For 3WW (Cause,Implicate,Stretch), ThemeThursday (Possibilities), and AlphabeThursday (Letter Z)
Here she was, all alone, yet for the first time, feeling put together
What was the cause? she pondered of late..
Maybe with no one around her to implicate
Life seemed full of possibilities,
And filled with a new zeal, new abilities,
she could finally stretch herself to her fullest, to remake
herelf; No cause to worry if she did make a mistake
for there was no one around her to implicate..
Update: Meri from MeriMagic commented on this post that the image she had up on her wonderful blog was a match for my poem so I looked at it and yes, she was correct! So, after getting an Yes from her, here is the image with my poem. And do have a look at Meri's wonderful creations at her blog MeriMagic.
Wondrous Words Wednesday: I found many words in the past week of reading, and I have been doing a lot of it to catch up on challenges, book reviews to complete, and just to read. But I did not make a note of all the words and for this week's WWW, decided to pick up two words - both beginning with P - from Pride and Prejudice (the book that has been on my TBR for the longest time):
- panegyric n. a public speech or published text in praise
of someone or something: Vera's panegyric on friendship.
pan·e·gyr·i·cal adj. pan·e·gyr·i·cal·ly adv. early 17th cent.: from French panégyrique, via Latin from Greek 'of public assembly', from pan 'all' + aguris 'agora, assembly'.
Usage in Pride and Prejudice:
"Her answer, therefore, was not propitious, at least not to Elizabeth's wishes, for she was impatient to get home."
- propitious adj. giving or indicating a good chance of success;
favorable: the timing for such a meeting seemed propitious. See note at TIMELY.
ARCHAIC favorably disposed toward someone: there were points on which they did not agree, moments in which she did not seem propitious. pro·pi·tious·ly adv. pro·pi·tious·ness n. late Middle English: from Old French propicieus or Latin propitius 'favorable, gracious'.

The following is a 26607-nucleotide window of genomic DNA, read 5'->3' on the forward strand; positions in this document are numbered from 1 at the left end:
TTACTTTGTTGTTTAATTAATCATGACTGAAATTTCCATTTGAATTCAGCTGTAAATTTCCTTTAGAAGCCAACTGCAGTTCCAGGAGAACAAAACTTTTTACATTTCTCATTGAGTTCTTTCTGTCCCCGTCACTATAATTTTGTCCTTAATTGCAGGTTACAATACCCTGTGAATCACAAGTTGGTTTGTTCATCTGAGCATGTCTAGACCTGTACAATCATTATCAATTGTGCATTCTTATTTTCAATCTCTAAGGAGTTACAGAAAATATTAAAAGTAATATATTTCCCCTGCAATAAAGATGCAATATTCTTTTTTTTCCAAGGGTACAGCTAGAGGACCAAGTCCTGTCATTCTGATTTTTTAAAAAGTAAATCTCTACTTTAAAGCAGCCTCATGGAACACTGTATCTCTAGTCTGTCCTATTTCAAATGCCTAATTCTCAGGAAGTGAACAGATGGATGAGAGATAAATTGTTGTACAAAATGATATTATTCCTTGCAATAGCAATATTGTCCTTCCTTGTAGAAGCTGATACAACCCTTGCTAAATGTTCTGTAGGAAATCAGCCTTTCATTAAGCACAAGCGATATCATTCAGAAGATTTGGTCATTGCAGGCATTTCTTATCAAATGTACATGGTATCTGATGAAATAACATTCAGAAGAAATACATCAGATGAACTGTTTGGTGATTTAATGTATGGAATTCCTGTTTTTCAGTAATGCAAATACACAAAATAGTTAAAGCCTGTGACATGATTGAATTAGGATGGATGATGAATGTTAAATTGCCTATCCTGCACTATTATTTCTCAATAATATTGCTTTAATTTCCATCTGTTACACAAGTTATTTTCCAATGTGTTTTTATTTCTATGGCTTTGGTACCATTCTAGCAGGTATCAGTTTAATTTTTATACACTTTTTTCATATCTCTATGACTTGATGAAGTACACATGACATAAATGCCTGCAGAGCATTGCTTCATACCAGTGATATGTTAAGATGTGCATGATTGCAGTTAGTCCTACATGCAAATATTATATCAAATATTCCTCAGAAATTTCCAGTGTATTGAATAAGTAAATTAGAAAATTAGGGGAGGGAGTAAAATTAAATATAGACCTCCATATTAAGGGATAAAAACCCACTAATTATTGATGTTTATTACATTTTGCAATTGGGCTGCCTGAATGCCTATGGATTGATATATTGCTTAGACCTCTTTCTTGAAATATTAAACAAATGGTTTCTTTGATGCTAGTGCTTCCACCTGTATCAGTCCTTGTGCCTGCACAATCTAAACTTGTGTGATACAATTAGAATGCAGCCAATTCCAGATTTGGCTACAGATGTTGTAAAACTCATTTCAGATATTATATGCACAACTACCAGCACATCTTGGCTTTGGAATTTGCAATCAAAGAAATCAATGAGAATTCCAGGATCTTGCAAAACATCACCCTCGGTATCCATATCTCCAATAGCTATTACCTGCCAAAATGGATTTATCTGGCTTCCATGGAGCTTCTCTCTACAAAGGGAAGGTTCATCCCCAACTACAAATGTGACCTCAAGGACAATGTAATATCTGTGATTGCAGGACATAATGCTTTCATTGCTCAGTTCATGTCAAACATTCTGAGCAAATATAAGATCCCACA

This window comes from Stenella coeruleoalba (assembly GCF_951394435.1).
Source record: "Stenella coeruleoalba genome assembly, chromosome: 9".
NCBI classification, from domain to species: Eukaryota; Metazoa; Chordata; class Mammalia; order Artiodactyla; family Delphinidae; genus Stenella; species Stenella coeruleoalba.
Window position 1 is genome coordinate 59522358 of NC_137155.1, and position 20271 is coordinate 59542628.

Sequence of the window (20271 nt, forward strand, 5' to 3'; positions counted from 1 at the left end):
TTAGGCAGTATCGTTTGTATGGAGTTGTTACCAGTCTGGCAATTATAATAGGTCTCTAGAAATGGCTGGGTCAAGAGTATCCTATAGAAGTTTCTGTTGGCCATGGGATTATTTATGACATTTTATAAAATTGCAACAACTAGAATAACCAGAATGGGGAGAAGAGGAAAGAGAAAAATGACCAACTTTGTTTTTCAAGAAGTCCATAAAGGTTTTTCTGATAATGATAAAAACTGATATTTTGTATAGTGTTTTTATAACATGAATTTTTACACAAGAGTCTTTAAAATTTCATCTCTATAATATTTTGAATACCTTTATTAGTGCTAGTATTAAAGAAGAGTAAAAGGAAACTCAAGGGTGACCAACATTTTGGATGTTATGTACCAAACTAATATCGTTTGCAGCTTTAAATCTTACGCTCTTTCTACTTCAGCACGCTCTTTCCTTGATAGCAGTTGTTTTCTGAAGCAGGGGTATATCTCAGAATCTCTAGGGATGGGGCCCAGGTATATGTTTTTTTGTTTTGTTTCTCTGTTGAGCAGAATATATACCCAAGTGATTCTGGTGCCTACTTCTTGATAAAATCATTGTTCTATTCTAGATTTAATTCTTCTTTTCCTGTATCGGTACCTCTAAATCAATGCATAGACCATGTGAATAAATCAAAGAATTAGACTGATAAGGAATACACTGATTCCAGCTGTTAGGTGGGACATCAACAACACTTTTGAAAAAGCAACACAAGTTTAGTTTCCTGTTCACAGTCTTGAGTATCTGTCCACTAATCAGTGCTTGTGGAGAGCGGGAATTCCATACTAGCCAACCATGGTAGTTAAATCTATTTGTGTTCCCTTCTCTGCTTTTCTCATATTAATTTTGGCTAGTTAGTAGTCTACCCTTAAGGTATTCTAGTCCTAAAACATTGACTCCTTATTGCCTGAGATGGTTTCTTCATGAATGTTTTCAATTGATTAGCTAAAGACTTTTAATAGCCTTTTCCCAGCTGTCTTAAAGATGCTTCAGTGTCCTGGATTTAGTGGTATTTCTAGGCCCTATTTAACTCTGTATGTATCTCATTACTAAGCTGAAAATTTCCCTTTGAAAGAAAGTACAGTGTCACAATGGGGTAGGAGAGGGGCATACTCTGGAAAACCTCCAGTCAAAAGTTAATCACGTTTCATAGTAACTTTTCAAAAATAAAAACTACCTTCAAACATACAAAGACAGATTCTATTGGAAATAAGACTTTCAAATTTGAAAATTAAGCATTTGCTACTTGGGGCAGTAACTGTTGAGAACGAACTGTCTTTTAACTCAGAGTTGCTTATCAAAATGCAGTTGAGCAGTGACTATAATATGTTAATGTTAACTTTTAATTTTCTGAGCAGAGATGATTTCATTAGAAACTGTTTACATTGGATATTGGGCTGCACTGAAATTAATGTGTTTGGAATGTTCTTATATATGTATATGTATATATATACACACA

Usage in Pride and Prejudice:
"When you told Mrs. Bennet this morning that if you ever resolved upon quitting Netherfield you should be gone in five minutes, you meant it to be a sort of panegyric, of compliment to yourself—and yet what is there so very laudable in a precipitance which must leave very necessary business undone, and can be of no real advantage to yourself or anyone else?""
Book Review: Pygmalion by George Bernard Shaw for the Back to the Classics Challenge at Sarah Reads Too Much
Summary of the book from Wikipedia:Professor of phonetics Henry Higgins makes a bet that he can train a bedraggled Cockney flower girl, Eliza Doolittle, to pass for a duchess at an ambassador's garden party by teaching her to assume a veneer of gentility, the most important element of which, he believes, is impeccable speech. The play is a sharp lampoon of the rigid British class system of the day and a commentary on women's independence.
My thoughts on the book: I loved My Fair Lady, She’s all That, and every adaptation of Pygmalion that I have seen or read. I read the screenplay for My Fair Lady (not sure where that book is now though, unfortunately) and loved that as well. You can look at the Wikipedia article for more adaptations. And finally, I got around to reading Pygmalion as part of the back to the classics challenge, and what can I say – I loved this best of all. Shaw left the ending open of the five-act play published in 1914, and when he found himself annoyed at the endings people came up with, wanting a predictable, happy ending, he came up with a sequel to the play to be published along with the 1916 version of the play.
The play is a quick read, yet wonderfully witty and wise, with characters who literally leap out of the pages. Each and every character is brilliantly developed – and this only using the dialogs they have with each other. If I had to choose one favorite character in this book, it would be a little difficult, but I would end up choosing Mr.Doolittle, described by Professor Higgins as ‘the most original moralist at present in England’.
Eliza herself is very likable, at least to me, for she is strong and stands up to bullies, like her father and Professor Higgins, and proud, rightly so. Henry Higgins is definitely not a likable character but he has his moments or rather dialogues where I do appreciate his way of thinking which brings me to one of my favorite quotes from this play:
“The great secret, Eliza, is not having bad manners or good manners or any other particular sort of manners, but having the same manner for all human souls: in short, behaving as if you were in Heaven, where there are no third-class carriages, and one soul is as good as another.”
All the other characters in the play stand on their own as well and their personalities shine through, even if only briefly, including the bystanders at the beginning of the play. This was totally worth reading and I enjoyed it, now you should go ahead and read it as well. I am off to watch the movies based off this play.
Pygmalion – this is on OpenLibrary – so glad to have discovered it – and is the original 1914 unpublished rough proof of the book.
http://drama.eserver.org/plays/modern/pygmalion/ - this includes the preface and the sequel Shaw wrote for the play.